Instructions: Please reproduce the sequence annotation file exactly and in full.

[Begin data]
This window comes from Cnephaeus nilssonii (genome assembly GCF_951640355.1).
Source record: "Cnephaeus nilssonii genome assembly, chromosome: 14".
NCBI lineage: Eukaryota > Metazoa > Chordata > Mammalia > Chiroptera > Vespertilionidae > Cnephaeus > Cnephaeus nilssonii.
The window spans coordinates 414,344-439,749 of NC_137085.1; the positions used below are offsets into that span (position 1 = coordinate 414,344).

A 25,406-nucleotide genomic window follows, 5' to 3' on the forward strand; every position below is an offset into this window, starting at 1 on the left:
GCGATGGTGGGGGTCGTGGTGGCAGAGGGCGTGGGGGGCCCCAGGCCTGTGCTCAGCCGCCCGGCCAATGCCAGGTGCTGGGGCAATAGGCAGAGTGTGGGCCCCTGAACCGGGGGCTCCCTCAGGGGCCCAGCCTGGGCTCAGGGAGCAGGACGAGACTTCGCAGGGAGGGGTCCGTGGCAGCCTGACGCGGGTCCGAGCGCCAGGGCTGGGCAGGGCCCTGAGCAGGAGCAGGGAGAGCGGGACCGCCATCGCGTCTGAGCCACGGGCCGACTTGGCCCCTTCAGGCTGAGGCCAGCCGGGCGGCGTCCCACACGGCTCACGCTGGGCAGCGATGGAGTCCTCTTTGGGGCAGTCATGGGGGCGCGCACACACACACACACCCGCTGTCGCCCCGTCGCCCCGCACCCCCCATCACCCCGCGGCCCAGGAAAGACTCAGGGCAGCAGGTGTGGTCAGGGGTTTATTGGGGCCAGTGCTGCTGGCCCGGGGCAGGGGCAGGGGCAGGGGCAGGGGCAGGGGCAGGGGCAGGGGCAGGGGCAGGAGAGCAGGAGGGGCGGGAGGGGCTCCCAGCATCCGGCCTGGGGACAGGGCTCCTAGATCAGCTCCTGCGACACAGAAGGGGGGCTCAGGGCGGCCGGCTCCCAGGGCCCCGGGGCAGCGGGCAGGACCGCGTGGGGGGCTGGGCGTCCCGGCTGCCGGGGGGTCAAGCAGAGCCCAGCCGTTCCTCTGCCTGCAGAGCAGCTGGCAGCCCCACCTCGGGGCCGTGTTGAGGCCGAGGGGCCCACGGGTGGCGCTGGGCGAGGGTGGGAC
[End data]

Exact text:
This window comes from Cnephaeus nilssonii (genome assembly GCF_951640355.1).
Source record: "Cnephaeus nilssonii genome assembly, chromosome: 14".
NCBI lineage: Eukaryota > Metazoa > Chordata > Mammalia > Chiroptera > Vespertilionidae > Cnephaeus > Cnephaeus nilssonii.
The window spans coordinates 414,344-439,749 of NC_137085.1; the positions used below are offsets into that span (position 1 = coordinate 414,344).

A 25,406-nucleotide genomic window follows, 5' to 3' on the forward strand; every position below is an offset into this window, starting at 1 on the left:
GCGATGGTGGGGGTCGTGGTGGCAGAGGGCGTGGGGGGCCCCAGGCCTGTGCTCAGCCGCCCGGCCAATGCCAGGTGCTGGGGCAATAGGCAGAGTGTGGGCCCCTGAACCGGGGGCTCCCTCAGGGGCCCAGCCTGGGCTCAGGGAGCAGGACGAGACTTCGCAGGGAGGGGTCCGTGGCAGCCTGACGCGGGTCCGAGCGCCAGGGCTGGGCAGGGCCCTGAGCAGGAGCAGGGAGAGCGGGACCGCCATCGCGTCTGAGCCACGGGCCGACTTGGCCCCTTCAGGCTGAGGCCAGCCGGGCGGCGTCCCACACGGCTCACGCTGGGCAGCGATGGAGTCCTCTTTGGGGCAGTCATGGGGGCGCGCACACACACACACACCCGCTGTCGCCCCGTCGCCCCGCACCCCCCATCACCCCGCGGCCCAGGAAAGACTCAGGGCAGCAGGTGTGGTCAGGGGTTTATTGGGGCCAGTGCTGCTGGCCCGGGGCAGGGGCAGGGGCAGGGGCAGGGGCAGGGGCAGGGGCAGGGGCAGGGGCAGGAGAGCAGGAGGGGCGGGAGGGGCTCCCAGCATCCGGCCTGGGGACAGGGCTCCTAGATCAGCTCCTGCGACACAGAAGGGGGGCTCAGGGCGGCCGGCTCCCAGGGCCCCGGGGCAGCGGGCAGGACCGCGTGGGGGGCTGGGCGTCCCGGCTGCCGGGGGGTCAAGCAGAGCCCAGCCGTTCCTCTGCCTGCAGAGCAGCTGGCAGCCCCACCTCGGGGCCGTGTTGAGGCCGAGGGGCCCACGGGTGGCGCTGGGCGAGGGTGGGAC